This Sunday is both Mothers’ Day (in the UK) and Mothering Sunday, and these are not different names for the same thing. Mothers’ Day relates to our mothers, biological or otherwise. Mothering Sunday is the annual thanksgiving for our mother church, the local church where we were baptised, the community of faith that nurtured our faith.
My mother church is St Mary’s Broadwater, far distant on the south coast. I was baptised there when my parents were on furlough from the Philippines. I have never attended that church; but every day of my life, members of that congregation have prayed for me—just as my mother has prayed for me every day of my life. Some of them only met me as a baby; some remember me from summer visits as a small boy; some have left this life to enter the nearer presence of God, joining the great cloud of witnesses who cheer me on. Some have never met me, but have had the baton passed on to them by those who did.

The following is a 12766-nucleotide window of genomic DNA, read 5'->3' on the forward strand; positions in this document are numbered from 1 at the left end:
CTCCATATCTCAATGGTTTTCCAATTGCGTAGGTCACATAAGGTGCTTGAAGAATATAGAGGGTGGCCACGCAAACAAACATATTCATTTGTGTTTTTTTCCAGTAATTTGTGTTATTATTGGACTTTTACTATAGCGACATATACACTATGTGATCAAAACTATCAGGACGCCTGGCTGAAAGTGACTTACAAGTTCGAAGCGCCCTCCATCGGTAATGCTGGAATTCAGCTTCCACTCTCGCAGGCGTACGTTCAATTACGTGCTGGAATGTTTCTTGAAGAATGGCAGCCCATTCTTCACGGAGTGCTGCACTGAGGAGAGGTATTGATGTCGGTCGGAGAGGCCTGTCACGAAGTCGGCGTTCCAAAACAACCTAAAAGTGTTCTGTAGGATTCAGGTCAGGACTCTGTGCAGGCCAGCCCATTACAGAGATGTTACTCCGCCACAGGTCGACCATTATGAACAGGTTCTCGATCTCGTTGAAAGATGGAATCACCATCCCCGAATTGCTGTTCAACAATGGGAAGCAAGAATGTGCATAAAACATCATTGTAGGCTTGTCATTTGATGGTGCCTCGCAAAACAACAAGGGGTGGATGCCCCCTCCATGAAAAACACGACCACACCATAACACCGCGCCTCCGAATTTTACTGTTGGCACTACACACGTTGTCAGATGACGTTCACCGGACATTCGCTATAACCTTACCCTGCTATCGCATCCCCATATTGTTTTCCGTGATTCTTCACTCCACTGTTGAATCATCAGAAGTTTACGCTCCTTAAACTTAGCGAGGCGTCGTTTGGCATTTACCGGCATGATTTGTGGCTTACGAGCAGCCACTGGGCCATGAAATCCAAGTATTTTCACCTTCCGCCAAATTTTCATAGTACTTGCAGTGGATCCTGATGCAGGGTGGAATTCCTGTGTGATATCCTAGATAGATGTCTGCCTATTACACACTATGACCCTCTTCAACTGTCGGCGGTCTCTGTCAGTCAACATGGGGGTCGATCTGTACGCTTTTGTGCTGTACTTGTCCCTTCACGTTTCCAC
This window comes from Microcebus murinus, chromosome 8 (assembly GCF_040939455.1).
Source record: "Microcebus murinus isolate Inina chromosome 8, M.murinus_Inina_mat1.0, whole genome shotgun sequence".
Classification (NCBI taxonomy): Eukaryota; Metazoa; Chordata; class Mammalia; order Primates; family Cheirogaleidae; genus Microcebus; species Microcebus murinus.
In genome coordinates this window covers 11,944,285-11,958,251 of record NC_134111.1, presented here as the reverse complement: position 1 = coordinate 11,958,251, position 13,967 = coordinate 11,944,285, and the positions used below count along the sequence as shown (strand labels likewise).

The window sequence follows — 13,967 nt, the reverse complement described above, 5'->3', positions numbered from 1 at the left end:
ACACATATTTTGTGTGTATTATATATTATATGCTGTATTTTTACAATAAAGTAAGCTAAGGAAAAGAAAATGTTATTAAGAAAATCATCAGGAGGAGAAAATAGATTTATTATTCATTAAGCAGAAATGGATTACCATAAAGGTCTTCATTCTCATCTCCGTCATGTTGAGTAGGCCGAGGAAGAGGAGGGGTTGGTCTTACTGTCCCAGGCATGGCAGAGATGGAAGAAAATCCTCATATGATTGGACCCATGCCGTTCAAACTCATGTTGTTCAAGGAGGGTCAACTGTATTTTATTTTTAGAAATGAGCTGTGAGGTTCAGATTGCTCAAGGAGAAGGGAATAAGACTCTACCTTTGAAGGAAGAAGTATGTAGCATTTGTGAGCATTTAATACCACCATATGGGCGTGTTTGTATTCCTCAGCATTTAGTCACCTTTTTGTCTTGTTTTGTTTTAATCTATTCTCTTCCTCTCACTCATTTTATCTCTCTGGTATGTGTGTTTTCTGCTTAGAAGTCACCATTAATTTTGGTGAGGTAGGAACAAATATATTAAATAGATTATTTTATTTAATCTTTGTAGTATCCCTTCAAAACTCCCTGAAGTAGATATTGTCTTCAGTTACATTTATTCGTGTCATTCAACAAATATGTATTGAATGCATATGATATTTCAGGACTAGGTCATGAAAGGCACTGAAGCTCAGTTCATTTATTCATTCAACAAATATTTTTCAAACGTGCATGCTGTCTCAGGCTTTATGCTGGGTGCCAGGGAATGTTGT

The primary work of love—before and beyond all other forms of nurture, however essential—is prayer. The primary work of a mother and a mother church is to pray for her children, from before they are born and long after they have grown up and left home; even to her dying breath. Even mothers who do not believe in God carry their children in their thoughts, at once within and somehow mysteriously beyond themselves; and that is prayer.
This Sunday I cannot be with either my mother or my mother church. But I will give thanks for both. Their prayers have sustained me, and, in ways we will never know, shaped me towards who I am, and am becoming.